If you have subclinical (unnoticed JC viral infection when you stop taking natalizumab means that your immune system with race back into the brain to kill the virally infected cells destroying the oligodendrocytes and can cause disability.

        • I suspect people will not have thought about the super spreader. It is a hypothesis and needs to be checked.Tysabri will not affect antibodies targeting any tissue.

  • I am a clinical support worker in an NHS ward. Should I be going into work on ward. My son is also on biologic drugs and is still in highly active crohns flare. He is not at present living here as he moved due to my contact with positive case but I am hoping to be abke to get back supporting him soon.

    • This is the madness that is occurring that many people are self isolating but are not infected. All NHS staff should be tested reapetedly. If you are self-isolating then keep away from work.

  • I did my infusion of ocrelizumab on March 9th.
    Right at the beginning of the covid19 pandemic in my country.
    Am I at greater risk for having done it at this time?

    • Your immature B cells will be depleted for some months, but people can make vaccine responses, although blunted. T cells and macrophages which is probably a first line against infection are generally not inhibited. Avoid close contact with people is the advice ever one is being given in UK this is for every body

  • Hi I am on my second year of mavenclad and now is the start of the 3year with out I’m just concerned as am I at high risk as I know mavenclad is prone to infection also I live with my 8 year old my partner and oldest daughter who both work for jaguar Land rover and as all our family live abroad these no were for me to stay only my house with them what advice could you give me apart whats on the govuk site many thanks michele

    • The infection risk with mavenclad and other DMT like alemtuzumab is front loaded and the longer you go from your last dose the lower the risks of infection. You immature B cells that will fight new infection will now probably be back to normal levels. Your T cells virtually never go below normal levels virtually at any stage during treatment and there has been no drug in your system for 11 months. There is nothing there to stop you responding to infection.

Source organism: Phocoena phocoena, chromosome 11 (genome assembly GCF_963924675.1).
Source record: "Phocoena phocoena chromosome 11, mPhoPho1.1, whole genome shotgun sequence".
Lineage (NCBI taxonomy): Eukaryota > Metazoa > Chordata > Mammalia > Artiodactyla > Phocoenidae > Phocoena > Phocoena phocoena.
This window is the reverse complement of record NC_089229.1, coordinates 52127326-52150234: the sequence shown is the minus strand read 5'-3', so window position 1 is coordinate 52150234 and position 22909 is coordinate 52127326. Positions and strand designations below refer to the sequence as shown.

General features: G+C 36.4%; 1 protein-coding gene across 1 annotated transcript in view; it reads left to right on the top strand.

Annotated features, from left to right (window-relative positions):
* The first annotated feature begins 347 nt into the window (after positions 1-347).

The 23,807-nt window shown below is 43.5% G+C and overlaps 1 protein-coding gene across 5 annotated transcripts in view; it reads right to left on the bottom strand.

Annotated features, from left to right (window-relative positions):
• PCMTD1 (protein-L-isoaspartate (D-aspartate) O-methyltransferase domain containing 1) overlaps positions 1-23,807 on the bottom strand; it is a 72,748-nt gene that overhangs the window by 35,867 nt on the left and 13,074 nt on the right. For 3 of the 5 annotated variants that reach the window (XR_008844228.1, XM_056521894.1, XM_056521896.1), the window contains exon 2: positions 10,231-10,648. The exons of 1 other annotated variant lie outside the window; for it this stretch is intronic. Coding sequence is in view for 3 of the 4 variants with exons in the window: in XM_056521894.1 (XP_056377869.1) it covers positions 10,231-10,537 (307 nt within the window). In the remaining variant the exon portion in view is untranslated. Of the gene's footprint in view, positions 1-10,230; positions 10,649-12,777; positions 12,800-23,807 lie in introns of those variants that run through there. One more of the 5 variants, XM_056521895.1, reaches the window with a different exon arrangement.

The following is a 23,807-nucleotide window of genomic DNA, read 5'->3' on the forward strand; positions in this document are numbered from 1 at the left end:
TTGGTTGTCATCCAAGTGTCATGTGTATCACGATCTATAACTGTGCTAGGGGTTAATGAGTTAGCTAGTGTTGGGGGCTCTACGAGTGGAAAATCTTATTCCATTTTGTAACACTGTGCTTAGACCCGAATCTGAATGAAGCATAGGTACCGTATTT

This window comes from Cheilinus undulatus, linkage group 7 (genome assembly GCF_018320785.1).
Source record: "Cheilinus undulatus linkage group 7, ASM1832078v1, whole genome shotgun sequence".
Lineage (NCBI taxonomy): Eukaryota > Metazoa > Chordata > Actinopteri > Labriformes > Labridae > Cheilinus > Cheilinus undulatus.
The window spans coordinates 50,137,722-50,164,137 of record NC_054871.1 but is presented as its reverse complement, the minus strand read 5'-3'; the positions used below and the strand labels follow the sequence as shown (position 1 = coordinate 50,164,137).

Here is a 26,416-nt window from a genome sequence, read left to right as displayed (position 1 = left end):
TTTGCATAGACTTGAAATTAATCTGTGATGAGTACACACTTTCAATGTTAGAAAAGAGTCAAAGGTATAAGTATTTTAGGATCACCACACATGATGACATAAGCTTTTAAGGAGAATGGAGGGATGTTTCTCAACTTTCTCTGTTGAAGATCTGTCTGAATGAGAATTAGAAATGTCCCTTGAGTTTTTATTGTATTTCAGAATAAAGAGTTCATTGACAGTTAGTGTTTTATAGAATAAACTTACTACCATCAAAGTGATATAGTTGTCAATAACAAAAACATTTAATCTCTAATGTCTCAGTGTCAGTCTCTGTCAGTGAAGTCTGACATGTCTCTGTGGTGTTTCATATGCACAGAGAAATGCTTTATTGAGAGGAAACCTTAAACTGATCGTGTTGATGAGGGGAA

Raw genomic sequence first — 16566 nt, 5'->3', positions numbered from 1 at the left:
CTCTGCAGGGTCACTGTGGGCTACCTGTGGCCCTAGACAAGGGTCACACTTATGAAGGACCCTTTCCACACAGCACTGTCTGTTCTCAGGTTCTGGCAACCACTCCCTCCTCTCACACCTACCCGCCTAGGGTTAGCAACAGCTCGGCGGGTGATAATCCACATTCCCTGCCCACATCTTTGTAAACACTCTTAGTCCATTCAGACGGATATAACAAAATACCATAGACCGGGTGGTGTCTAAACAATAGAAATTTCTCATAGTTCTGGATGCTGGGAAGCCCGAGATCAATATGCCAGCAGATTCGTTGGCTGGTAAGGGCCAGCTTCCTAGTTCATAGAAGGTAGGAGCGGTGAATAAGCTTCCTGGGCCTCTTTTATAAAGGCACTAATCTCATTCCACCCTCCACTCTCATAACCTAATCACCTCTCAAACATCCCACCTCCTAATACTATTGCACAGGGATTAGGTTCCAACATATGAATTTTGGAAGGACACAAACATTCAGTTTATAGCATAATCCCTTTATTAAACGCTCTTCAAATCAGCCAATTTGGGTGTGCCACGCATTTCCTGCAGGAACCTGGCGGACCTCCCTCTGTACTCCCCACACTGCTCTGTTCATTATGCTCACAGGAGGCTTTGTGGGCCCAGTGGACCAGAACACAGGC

The government advice tonight is stay at home, only go to shop for food or medicine, and have one trip out for exercise and keep your distance. Do not meet friends and family. With those measures, if you are virus free now you and your famility will be virus free in 3 months time and you will have even more immune cells

  • Sorry if this has already been asked. Wjat about if you’ve recently received steroids for a relapse. I’m aware steroids can suppress the immune system but am unsure by how much. For example is it only slighlty or does it suppress the immune system more severely. Thanks in advance.

  • Thank you for your blog posts, they are invaluable.

    I am due to have my 1st Ocrelizumab half-dose on 6/4 – delayed 2 weeks from my original planned date of today, because we are having to self isolate currently (our youngest child developed a temp of 38.1 last Wednesday) and 2nd half infusion on 20/4.

    I am a HCW in an acute hospital environment (although recently moved to being office based within that area) & had already been instructed by my wonderful manager to WFH.

    My question is, am I mad to be planning to start this DMT on this schedule, with the timing of the escalation of COVID-19 here in the UK.?! The whole thing taken into account including traveling to London & the potential exposure there, the effect of the DMT itself etc.,

    I have been so keen to start this DMT having been left with a permanent visual impairment from the relapse I had last year and living in dread of another – but with every development of this virus I doubt myself further.

    My husband works in the supply chain of the same hospital I was based in up to last week and will be back there again once we are out of 14 days isolation and this is another consideration. My consultant is going to call me again before the 6th to discuss further and maybe the choice will be taken out of my hands in any case as the hospitals become overwhelmed, but failing that, what should I do….? WWYD? Many thanks.

    • I will leave this question. For the neuros to address if they are following the ABN guidelines then the decision maybe made already.

  • The really worrying thing here will be if the Govt/PHE advice the use this list of the “extremely vulnerable” + being aged over 70 as an arbitrary and blanket exclusion criteria for intensive care in the case of a severe COVID-19 syndrome…..disappointing that the ABN did not seek to differentiate amongst the immunosuppressive effects of the different DMTs in their guidance statement. I hope we don’t go down this road but my cynical side fears that a dangerous precedent is about to be set when the bed pressures on ITU become unbearable…..

By Prof G